We do everything in our power to prevent our short lives from turning into oblivion once we die. Whole buildings, paintings and companies are created to in a bid leave our stamp on something more permanent than ourselves.
Currently, we leave behind more than ever; millions of digital pictures, websites and documents. There is something soothing about sharing and storing precious memories, but online data may not be as permanent as we would like to think.
The documentary The End of Memory looks into today’s storage solutions. As storage technologies developed and became more sophisticated, their life expectancy actually declined. Film lasts a century, and vinyl half a century, on average. CDs were considered to be indestructible, until 2003, when LNE researchers debunked this idea. LNE’s Jacques Perdereau found that oxidisation decreased the lifespan of 15% of tested CDs to between one and five years, with the remaining 85% lasting only 20 years.
Other means of storage, Flash drives and SD cards, can store our archives safely for more than a millennium, but solely if each disk is used only once to save data. A flash drive is capable of a limited number of rewrites before it crashes. So, the SD card of your camera will not last that long.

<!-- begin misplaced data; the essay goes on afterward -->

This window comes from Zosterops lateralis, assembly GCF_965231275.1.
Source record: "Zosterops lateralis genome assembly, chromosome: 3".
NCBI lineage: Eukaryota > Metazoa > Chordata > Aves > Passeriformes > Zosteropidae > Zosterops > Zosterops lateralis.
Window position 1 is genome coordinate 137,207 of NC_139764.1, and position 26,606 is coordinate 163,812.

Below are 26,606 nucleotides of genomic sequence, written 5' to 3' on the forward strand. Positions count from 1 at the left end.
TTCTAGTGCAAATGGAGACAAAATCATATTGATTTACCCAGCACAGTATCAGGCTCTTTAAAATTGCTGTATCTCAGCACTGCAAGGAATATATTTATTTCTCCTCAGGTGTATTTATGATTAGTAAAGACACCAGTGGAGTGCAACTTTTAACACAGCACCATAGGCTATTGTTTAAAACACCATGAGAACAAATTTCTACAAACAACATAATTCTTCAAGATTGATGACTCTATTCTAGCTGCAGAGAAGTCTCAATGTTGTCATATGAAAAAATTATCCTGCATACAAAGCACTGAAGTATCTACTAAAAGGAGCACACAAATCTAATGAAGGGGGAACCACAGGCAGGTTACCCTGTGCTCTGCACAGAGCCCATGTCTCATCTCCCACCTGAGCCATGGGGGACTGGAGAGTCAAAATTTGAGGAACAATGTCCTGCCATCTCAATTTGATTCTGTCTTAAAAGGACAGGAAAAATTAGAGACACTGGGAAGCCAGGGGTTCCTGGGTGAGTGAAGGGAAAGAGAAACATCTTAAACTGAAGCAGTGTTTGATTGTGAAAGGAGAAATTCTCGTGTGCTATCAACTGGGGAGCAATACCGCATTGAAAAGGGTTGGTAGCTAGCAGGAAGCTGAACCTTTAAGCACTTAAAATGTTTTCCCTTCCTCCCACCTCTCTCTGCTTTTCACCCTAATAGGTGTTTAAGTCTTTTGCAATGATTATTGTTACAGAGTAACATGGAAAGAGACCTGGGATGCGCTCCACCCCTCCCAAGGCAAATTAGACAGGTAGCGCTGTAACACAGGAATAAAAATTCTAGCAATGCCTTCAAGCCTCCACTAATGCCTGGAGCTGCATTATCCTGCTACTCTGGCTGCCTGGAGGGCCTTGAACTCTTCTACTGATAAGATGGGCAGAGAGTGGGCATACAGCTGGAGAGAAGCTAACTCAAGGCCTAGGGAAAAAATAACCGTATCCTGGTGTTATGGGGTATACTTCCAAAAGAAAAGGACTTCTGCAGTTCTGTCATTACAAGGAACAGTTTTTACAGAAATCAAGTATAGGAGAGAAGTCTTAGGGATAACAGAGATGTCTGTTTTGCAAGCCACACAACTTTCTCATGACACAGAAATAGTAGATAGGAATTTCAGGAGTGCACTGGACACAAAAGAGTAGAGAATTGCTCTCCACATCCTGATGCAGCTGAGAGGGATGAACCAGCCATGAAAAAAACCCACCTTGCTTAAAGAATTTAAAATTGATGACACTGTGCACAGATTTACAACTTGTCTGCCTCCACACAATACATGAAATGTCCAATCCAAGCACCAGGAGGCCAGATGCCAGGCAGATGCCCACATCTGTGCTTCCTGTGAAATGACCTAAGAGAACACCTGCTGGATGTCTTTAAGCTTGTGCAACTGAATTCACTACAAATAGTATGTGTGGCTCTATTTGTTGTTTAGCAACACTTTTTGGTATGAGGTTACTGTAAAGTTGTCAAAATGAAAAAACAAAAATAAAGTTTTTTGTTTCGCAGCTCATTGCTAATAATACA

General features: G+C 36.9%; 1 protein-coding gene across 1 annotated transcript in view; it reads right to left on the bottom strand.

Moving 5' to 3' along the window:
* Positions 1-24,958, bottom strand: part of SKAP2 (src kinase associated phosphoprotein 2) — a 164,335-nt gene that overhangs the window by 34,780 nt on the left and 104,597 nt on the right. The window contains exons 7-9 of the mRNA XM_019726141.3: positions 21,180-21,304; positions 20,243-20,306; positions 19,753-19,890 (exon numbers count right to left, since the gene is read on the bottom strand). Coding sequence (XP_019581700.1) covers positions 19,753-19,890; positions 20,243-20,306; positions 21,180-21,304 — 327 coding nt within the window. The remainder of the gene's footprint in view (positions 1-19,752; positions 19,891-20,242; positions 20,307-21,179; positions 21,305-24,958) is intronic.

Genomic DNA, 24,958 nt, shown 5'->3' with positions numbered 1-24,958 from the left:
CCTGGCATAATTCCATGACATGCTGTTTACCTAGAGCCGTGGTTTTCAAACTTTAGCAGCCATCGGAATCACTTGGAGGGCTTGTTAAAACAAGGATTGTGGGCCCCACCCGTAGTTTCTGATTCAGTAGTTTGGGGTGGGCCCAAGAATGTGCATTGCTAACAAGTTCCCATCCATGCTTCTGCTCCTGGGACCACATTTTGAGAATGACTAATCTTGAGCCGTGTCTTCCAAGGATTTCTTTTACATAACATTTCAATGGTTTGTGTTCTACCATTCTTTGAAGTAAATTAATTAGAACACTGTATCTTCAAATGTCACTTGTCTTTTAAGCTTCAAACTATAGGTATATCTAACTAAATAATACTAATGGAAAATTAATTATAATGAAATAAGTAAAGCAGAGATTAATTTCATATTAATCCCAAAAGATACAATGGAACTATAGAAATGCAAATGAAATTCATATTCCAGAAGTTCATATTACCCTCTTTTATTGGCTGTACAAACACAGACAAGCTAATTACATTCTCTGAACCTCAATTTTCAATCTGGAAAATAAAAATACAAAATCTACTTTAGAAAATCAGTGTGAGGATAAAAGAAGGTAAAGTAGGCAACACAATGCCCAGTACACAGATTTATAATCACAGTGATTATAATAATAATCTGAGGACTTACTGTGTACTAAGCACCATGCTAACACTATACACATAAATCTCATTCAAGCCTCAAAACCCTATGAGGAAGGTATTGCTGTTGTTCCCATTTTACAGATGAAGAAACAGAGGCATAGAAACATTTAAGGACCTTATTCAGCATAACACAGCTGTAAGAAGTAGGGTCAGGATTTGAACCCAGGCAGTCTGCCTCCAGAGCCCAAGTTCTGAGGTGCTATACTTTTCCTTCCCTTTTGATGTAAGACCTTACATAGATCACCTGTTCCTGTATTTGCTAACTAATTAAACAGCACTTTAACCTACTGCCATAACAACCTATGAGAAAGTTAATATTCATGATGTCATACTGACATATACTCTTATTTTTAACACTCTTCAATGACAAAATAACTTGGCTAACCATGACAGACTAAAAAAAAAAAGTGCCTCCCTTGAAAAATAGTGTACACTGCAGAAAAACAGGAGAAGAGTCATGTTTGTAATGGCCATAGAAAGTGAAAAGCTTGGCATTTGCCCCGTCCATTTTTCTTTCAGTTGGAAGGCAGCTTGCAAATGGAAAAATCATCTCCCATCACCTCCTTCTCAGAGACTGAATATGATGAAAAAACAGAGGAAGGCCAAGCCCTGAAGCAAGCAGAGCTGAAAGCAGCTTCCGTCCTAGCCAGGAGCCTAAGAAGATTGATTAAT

Cloud storage is the newest mainstream storage medium. These ‘clouds’ are actually data centres that use disks. The only way to keep cloud data safe is to repeatedly copy the data to several data centres across the globe, so that if a hard disk crashes, or a fire takes out a whole centre, your data remains.
Long term storage needs are not just vanity, but also essential for our existence.
If the temporary nature of current data capture means is not worrying enough, the real threat is not the storage devices themselves. A floppy disk can still contain data, but it is now difficult to retrieve this data. What once seemed to be the top notch data transmitter, was discarded in just mere decades.
This means that the speed of technological development itself threatens any new storage solutions we invent. As a result, researchers are investigating ways to decipher data with devices that will exist also in the future. One such device is the microscope. Kyoto University researchers devised a way to store information onto quartz that can be extracted using a simple microscope.
Quartz is heat- and acid-proof, giving it a life expectancy of “from 300 million to several billion years”. Furthermore, DNA strings are being developed for storing information. The European Bioinformatics Institute transferred, among other things, a Shakespearian sonnet and Martin Luther King’s speech into the four letters of DNA (A, C, T, and G), successfully decoded by another laboratory.
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